By Mary Braswell
Catherine Coleman Flowers calls it “America’s dirty secret” — the lack of decent sanitation systems in many rural communities where residents must live alongside their own sewage.
It’s a public health calamity that takes the highest toll on poor people of color, and Flowers has made it her life’s calling to shed light on these appalling conditions found in one of the world’s wealthiest nations.
Her work, which began in Lowndes County, Alabama, where she grew up, has now become a national movement with echoes around the world, vaulting her into the top tiers of environmental advocacy and U.S. policymaking. Flowers shared the triumphs and frustrations of her journey, and the work yet to be done, with a UCLA audience as part of the Meyer and Renee Luskin Lecture Series on April 27.
“Catherine has found that the problems of inadequate water and sanitation infrastructure reach across rural America, including California, and these problems … are tied deeply to systems of racial and class oppression,” said Megan Mullin, professor of public policy and faculty director of the UCLA Luskin Center for Innovation, as she introduced Flowers to a packed room at the university’s Kerckhoff Hall.
In addition to founding the nonprofit Center for Rural Enterprise and Environmental Justice, Flowers has received a MacArthur Foundation “genius” award and serves as vice chair of the White House Environmental Justice Advisory Council. A week before her Luskin Lecture, she introduced President Joe Biden as he signed an executive order making environmental equity a priority of federal agencies.
Flowers works with policymakers, researchers and advocates around the country, earning her a spot on Time magazine’s list of the 100 most influential people in 2023. But she told the UCLA audience, “I’m better being out in the community because that’s where my strength is, to help people tell their stories when they wouldn’t be listened to otherwise. …
“Who wants to talk about sewage coming back into your home? Most people won’t do that,” she said. “But now we have to because we don’t have a choice.”
‘Is it possible that there could be diseases in the United States that American doctors are not trained to look for? Because we have not even acknowledged that we have a problem of sanitation in this country.’
Flowers told of impoverished rural communities where residents are by law responsible for disposing of their sewage. Some people own septic tanks that have fallen into disrepair, pushing waste back into sinks and bathtubs. Others simply cannot afford the systems and instead pipe their sewage underground or onto nearby land.
At times, those with substandard waste systems are hit with fines or imprisonment in a system that reveals the interplay of economic, health and criminal justice inequities.
The sanitation emergency has been made more acute by climate change, with its flooded coasts and rising water tables, Flowers said. And the COVID-19 pandemic has highlighted public health risks that threaten rural and urban areas alike.
“One of the things that COVID has taught us is that we have to deal with these issues or the next disease is not going to come from China and a wet market, it’s going to come from somebody’s wet backyard that has sewage on the ground,” she said.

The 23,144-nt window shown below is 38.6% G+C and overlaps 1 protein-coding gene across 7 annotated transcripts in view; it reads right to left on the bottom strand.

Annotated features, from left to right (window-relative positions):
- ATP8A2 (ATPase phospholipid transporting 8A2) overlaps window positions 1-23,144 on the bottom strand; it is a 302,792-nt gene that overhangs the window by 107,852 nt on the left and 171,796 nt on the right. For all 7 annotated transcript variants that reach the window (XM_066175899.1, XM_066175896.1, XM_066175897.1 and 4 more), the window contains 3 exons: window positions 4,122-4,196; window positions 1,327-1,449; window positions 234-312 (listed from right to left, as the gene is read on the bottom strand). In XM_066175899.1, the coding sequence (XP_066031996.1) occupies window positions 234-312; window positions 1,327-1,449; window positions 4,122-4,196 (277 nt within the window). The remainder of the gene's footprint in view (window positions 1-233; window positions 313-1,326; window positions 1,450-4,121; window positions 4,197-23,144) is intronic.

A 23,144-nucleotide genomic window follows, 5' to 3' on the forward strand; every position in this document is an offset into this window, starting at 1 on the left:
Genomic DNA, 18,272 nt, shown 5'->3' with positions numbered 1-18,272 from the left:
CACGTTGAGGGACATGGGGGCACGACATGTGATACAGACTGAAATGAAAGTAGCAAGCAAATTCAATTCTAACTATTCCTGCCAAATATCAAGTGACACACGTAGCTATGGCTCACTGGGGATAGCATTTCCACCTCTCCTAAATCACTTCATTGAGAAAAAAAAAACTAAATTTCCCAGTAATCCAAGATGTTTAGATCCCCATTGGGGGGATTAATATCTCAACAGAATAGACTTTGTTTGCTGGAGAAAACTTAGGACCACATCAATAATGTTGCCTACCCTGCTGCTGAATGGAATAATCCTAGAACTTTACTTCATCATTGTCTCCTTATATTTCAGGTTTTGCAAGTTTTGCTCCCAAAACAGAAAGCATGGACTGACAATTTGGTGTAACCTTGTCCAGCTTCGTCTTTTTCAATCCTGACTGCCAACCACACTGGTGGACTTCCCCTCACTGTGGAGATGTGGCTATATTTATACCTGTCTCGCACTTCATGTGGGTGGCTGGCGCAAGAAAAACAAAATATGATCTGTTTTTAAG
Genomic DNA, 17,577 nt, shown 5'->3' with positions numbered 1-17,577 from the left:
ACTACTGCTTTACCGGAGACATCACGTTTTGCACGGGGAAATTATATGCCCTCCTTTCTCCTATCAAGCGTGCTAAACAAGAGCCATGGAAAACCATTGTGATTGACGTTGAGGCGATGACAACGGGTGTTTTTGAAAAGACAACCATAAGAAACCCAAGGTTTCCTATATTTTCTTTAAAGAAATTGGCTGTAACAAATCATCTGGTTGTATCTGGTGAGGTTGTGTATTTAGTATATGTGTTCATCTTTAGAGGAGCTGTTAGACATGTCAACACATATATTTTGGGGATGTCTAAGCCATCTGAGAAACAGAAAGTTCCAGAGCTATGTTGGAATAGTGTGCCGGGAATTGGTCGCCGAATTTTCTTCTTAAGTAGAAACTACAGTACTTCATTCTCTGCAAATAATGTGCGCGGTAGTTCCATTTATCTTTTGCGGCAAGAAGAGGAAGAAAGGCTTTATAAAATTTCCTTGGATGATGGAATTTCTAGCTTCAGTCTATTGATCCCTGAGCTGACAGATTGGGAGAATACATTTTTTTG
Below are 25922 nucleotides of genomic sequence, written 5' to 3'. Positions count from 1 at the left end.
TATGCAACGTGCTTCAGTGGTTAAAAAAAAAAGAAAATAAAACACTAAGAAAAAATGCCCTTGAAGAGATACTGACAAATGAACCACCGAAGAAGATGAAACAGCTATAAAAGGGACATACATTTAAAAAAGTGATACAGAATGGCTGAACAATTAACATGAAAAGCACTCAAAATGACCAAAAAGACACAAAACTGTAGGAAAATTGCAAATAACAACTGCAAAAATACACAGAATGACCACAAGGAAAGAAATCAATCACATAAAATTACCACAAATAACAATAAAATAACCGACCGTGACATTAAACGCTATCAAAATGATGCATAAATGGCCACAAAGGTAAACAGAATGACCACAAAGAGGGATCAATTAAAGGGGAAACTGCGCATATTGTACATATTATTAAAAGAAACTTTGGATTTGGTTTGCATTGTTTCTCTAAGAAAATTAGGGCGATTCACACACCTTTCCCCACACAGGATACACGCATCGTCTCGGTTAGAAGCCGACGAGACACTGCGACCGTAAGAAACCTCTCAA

Flowers told of a rash she developed after being bitten by mosquitos near a pool of untreated sewage. Her doctor and a dermatologist could find no cause and offer no relief, so she contacted an infectious disease expert.
“Is it possible that there could be diseases in the United States that American doctors are not trained to look for?” she asked him. “Because we have not even acknowledged that we have a problem of sanitation in this country.”
The experience led Flowers to partner with researchers on a peer-reviewed study of the health of Lowndes County residents. It revealed that a third of those tested had been infected by hookworm, an intestinal parasite associated with poor sanitation and thought to have been eradicated in the U.S. decades earlier. The findings were covered by media around the world, and the United Nations special rapporteur for extreme poverty and human rights came to Alabama to investigate.
“The people of Lowndes County, by speaking up and telling the truth, have given a lot of other people permission to talk about these problems as well,” Flowers said.
Her Luskin Lecture was followed by a dialogue with Mullin and Joaquin Esquivel, chair of the California State Water Resources Control Board, who shared both his professional expertise and lived experience as a native of the rural Eastern Coachella Valley.
The panel spoke about the key role of research and data in shaping equitable policies, and the new technologies that could lead to solutions in places where water and sanitation infrastructure is failing.
Esquivel described the state’s decision to pay off hundreds of millions of dollars in water bill debt that built up during the pandemic in low-income households. The stakes were too high to ignore, he said.
“That lack of access to sanitation and drinking water could actually create a system where you could lose your house, you could lose your kids if your water is shut off,” Esquivel said. “There are huge consequences for those at the bottom of the system.”
Flowers said her organization is speaking with NASA engineers to determine whether technologies used to create waste management systems in space could inspire new innovations on the ground.
“We decided that we’re not going to just wait on someone to change policy. We’re going to reengineer the septic tank. And we’re looking to collaborate,” she told the UCLA audience.
“We need your ideas. Because this is not just an Alabama problem. It’s a California problem too.”
View photos from the lecture on Flickr.